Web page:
Published February 16, 2018
Moment of Silence for Florida High School Shooting Victims
At the February 15, 2018 board meeting the Board of Education paid its respects to the victims of yesterday’s shooting at Marjory Stoneman Douglas High School in Parkland, Fla., with a moment of silence.
“We have yet another tragedy in one of our high school communities in this country and it’s remarkable that we are sitting here again with broken hearts,” said Board President Anne Rowe, who noted 50 mass shootings have occurred in schools since Columbine.
Board member Jennifer Bacon, who grew up 10 minutes south of the high school in Florida, said, “My prayers and hopes are being sent home today.”
“I hope what we can learn from this is, we are the community and we as people have power,” Bacon said.
You can read Superintendent Tom Boasberg’s message to the community about the shooting here, including resources for talking with kids about school violence.
Resolution to Protect the Dream for All Kids
Board members unanimously passed a resolution urging Congress to take prompt bipartisan action to save DACA and protect the DREAMers, providing them with the lasting solution they deserve and an end to the uncertainty they face.
With the program providing protections to young immigrants in limbo and facing a March 5 expiration date, two STRIVE Prep teachers discussed the anxiety their students and families are feeling. Board member Angela Cobian talked about five DPS educators facing possible deportation if the Deferred Action for Childhood Arrivals (DACA) program expires, saying that they wished to be public about who they are and the risks they are now facing.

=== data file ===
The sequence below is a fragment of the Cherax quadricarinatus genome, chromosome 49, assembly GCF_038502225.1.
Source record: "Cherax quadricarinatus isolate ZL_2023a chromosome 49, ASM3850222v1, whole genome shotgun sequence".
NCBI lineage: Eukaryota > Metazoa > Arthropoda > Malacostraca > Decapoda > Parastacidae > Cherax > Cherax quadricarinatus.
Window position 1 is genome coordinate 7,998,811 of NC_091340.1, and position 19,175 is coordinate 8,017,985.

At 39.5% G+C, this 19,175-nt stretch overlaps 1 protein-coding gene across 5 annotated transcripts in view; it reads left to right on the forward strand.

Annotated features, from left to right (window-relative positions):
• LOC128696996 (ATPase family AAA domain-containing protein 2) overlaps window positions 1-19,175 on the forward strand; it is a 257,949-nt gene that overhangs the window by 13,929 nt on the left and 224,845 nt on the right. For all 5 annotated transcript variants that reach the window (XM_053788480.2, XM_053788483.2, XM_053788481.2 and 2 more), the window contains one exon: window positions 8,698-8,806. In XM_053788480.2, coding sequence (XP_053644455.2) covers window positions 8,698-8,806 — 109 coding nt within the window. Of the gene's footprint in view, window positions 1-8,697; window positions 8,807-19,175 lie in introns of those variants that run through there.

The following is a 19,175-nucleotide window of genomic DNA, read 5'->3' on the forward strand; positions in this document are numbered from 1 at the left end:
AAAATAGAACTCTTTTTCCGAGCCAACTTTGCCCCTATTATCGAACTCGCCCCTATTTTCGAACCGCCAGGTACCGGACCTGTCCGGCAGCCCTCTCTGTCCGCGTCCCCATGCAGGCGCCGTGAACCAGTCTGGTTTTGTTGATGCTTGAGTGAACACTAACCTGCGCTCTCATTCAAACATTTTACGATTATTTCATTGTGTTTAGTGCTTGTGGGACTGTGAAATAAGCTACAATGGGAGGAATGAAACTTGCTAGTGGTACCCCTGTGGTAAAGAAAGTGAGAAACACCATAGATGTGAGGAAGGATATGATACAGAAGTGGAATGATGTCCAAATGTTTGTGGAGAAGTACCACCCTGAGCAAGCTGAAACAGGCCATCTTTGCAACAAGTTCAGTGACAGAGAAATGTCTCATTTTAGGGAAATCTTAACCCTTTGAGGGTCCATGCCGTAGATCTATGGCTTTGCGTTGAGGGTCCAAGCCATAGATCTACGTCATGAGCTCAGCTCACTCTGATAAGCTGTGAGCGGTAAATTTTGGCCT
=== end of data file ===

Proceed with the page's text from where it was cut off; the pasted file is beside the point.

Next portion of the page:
The resolution also recognizes the importance of schools providing forums for student expression on the issue, teachers having materials to guide discussions and DPS continuing to provide supports for families impacted by DACA and other immigration concerns.
DPS was the first school district in the nation to hire DACA recipients as teachers; an estimated 17,000 DREAMers live, work and attend school in Colorado. Read the full resolution in English and Spanish here.
Innovation Schools’ Status Renewed
The board also approved resolutions renewing the innovation status for 12 schools:
Established under the Innovation Schools Act of 2008, innovation schools are district-managed schools that have the ability to waive certain aspects of district policies, state laws and collective bargaining agreements. The goal of innovation status is to encourage schools and districts to design and implement innovative practices in a wide variety of areas for the purpose of improving student outcomes. All innovation school plans are available here.